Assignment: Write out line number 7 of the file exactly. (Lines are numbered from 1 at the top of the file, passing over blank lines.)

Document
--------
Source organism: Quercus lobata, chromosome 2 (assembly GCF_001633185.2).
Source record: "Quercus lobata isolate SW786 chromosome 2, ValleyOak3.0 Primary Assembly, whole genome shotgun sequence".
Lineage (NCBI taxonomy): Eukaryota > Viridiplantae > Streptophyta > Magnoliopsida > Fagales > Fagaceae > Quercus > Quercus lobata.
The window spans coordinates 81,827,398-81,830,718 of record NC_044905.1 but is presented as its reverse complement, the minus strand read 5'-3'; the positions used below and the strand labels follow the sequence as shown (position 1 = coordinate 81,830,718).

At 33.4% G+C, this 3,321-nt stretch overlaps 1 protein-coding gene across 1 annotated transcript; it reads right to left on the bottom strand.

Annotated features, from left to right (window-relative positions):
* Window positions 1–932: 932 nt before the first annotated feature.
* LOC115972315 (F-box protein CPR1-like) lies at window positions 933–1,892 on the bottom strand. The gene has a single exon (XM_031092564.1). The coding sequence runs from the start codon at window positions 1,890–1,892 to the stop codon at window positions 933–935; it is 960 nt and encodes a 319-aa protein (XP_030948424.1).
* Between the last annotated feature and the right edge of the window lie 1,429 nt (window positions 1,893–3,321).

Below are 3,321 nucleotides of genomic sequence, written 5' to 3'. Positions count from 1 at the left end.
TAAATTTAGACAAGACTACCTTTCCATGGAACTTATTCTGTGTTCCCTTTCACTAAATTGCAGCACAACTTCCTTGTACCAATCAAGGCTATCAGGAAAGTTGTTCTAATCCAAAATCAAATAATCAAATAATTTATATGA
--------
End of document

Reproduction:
* Window positions 1–932: 932 nt before the first annotated feature.